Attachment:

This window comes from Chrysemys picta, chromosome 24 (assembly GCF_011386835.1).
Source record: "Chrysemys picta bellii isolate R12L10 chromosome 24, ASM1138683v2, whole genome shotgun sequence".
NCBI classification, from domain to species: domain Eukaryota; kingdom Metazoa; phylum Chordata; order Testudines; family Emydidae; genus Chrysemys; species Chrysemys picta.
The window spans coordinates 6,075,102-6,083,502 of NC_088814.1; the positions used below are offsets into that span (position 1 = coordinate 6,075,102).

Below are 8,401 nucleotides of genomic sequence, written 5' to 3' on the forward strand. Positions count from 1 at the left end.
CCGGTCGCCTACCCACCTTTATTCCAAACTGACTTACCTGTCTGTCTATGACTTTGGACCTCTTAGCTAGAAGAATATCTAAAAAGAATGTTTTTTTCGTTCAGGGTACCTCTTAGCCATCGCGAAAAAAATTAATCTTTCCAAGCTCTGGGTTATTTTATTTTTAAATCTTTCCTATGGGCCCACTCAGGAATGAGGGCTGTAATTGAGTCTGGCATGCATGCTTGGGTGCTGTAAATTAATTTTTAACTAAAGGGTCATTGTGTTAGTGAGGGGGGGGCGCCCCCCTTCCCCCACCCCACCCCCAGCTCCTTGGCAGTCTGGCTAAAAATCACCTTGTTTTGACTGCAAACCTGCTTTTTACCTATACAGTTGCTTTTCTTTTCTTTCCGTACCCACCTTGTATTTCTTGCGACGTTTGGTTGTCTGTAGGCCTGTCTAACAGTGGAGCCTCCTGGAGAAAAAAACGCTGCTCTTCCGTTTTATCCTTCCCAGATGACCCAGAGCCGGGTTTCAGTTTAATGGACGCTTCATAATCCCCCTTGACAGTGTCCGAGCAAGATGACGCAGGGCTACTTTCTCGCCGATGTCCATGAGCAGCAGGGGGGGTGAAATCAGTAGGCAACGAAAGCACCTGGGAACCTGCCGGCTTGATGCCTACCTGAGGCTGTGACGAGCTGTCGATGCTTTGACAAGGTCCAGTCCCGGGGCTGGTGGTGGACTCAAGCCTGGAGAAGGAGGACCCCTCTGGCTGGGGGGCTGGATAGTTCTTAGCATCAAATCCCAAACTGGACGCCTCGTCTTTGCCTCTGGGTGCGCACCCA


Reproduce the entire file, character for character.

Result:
This window comes from Chrysemys picta, chromosome 24 (assembly GCF_011386835.1).
Source record: "Chrysemys picta bellii isolate R12L10 chromosome 24, ASM1138683v2, whole genome shotgun sequence".
NCBI classification, from domain to species: domain Eukaryota; kingdom Metazoa; phylum Chordata; order Testudines; family Emydidae; genus Chrysemys; species Chrysemys picta.
The window spans coordinates 6,075,102-6,083,502 of NC_088814.1; the positions used below are offsets into that span (position 1 = coordinate 6,075,102).

Below are 8,401 nucleotides of genomic sequence, written 5' to 3' on the forward strand. Positions count from 1 at the left end.
CCGGTCGCCTACCCACCTTTATTCCAAACTGACTTACCTGTCTGTCTATGACTTTGGACCTCTTAGCTAGAAGAATATCTAAAAAGAATGTTTTTTTCGTTCAGGGTACCTCTTAGCCATCGCGAAAAAAATTAATCTTTCCAAGCTCTGGGTTATTTTATTTTTAAATCTTTCCTATGGGCCCACTCAGGAATGAGGGCTGTAATTGAGTCTGGCATGCATGCTTGGGTGCTGTAAATTAATTTTTAACTAAAGGGTCATTGTGTTAGTGAGGGGGGGGCGCCCCCCTTCCCCCACCCCACCCCCAGCTCCTTGGCAGTCTGGCTAAAAATCACCTTGTTTTGACTGCAAACCTGCTTTTTACCTATACAGTTGCTTTTCTTTTCTTTCCGTACCCACCTTGTATTTCTTGCGACGTTTGGTTGTCTGTAGGCCTGTCTAACAGTGGAGCCTCCTGGAGAAAAAAACGCTGCTCTTCCGTTTTATCCTTCCCAGATGACCCAGAGCCGGGTTTCAGTTTAATGGACGCTTCATAATCCCCCTTGACAGTGTCCGAGCAAGATGACGCAGGGCTACTTTCTCGCCGATGTCCATGAGCAGCAGGGGGGGTGAAATCAGTAGGCAACGAAAGCACCTGGGAACCTGCCGGCTTGATGCCTACCTGAGGCTGTGACGAGCTGTCGATGCTTTGACAAGGTCCAGTCCCGGGGCTGGTGGTGGACTCAAGCCTGGAGAAGGAGGACCCCTCTGGCTGGGGGGCTGGATAGTTCTTAGCATCAAATCCCAAACTGGACGCCTCGTCTTTGCCTCTGGGTGCGCACCCA